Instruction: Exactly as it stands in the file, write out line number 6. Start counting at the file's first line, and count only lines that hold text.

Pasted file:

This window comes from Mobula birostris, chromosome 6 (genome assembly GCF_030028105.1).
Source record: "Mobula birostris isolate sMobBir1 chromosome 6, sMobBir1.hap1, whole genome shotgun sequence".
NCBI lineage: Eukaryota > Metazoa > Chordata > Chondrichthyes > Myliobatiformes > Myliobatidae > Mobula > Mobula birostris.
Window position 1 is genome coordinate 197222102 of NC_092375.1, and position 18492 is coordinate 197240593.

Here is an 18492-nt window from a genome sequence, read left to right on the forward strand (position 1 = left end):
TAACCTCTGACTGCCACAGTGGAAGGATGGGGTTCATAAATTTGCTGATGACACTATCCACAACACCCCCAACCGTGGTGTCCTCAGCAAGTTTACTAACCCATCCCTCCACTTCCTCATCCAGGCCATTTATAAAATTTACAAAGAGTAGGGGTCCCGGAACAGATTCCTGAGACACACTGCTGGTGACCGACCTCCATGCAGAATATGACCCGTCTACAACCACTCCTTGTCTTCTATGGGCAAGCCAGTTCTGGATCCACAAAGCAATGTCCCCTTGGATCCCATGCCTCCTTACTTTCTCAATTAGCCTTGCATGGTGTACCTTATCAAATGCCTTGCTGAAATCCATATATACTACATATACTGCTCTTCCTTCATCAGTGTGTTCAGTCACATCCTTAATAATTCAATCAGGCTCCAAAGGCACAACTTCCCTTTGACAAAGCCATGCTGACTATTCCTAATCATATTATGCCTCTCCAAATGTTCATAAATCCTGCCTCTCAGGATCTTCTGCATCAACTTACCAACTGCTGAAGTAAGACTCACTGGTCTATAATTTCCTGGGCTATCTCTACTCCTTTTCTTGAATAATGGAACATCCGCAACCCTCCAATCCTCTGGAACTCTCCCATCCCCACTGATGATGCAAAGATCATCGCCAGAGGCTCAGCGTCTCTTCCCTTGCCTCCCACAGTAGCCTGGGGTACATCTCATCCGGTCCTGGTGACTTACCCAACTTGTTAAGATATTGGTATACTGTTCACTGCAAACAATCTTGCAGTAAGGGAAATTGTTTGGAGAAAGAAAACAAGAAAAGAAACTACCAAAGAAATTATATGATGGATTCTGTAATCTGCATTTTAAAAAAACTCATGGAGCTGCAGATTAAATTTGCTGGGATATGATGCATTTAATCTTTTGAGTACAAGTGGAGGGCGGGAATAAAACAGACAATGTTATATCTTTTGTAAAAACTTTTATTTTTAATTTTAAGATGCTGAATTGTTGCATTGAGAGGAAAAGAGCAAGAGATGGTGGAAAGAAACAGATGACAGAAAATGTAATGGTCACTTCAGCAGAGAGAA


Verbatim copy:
TAACCTCTGACTGCCACAGTGGAAGGATGGGGTTCATAAATTTGCTGATGACACTATCCACAACACCCCCAACCGTGGTGTCCTCAGCAAGTTTACTAACCCATCCCTCCACTTCCTCATCCAGGCCATTTATAAAATTTACAAAGAGTAGGGGTCCCGGAACAGATTCCTGAGACACACTGCTGGTGACCGACCTCCATGCAGAATATGACCCGTCTACAACCACTCCTTGTCTTCTATGGGCAAGCCAGTTCTGGATCCACAAAGCAATGTCCCCTTGGATCCCATGCCTCCTTACTTTCTCAATTAGCCTTGCATGGTGTACCTTATCAAATGCCTTGCTGAAATCCATATATACTACATATACTGCTCTTCCTTCATCAGTGTGTTCAGTCACATCCTTAATAATTCAATCAGGCTCCAAAGGCACAACTTCCCTTTGACAAAGCCATGCTGACTATTCCTAATCATATTATGCCTCTCCAAATGTTCATAAATCCTGCCTCTCAGGATCTTCTGCATCAACTTACCAACTGCTGAAGTAAGACTCACTGGTCTATAATTTCCTGGGCTATCTCTACTCCTTTTCTTGAATAATGGAACATCCGCAACCCTCCAATCCTCTGGAACTCTCCCATCCCCACTGATGATGCAAAGATCATCGCCAGAGGCTCAGCGTCTCTTCCCTTGCCTCCCACAGTAGCCTGGGGTACATCTCATCCGGTCCTGGTGACTTACCCAACTTGTTAAGATATTGGTATACTGTTCACTGCAAACAATCTTGCAGTAAGGGAAATTGTTTGGAGAAAGAAAACAAGAAAAGAAACTACCAAAGAAATTATATGATGGATTCTGTAATCTGCATTTTAAAAAAACTCATGGAGCTGCAGATTAAATTTGCTGGGATATGATGCATTTAATCTTTTGAGTACAAGTGGAGGGCGGGAATAAAACAGACAATGTTATATCTTTTGTAAAAACTTTTATTTTTAATTTTAAGATGCTGAATTGTTGCATTGAGAGGAAAAGAGCAAGAGATGGTGGAAAGAAACAGATGACAGAAAATGTAATGGTCACTTCAGCAGAGAGAA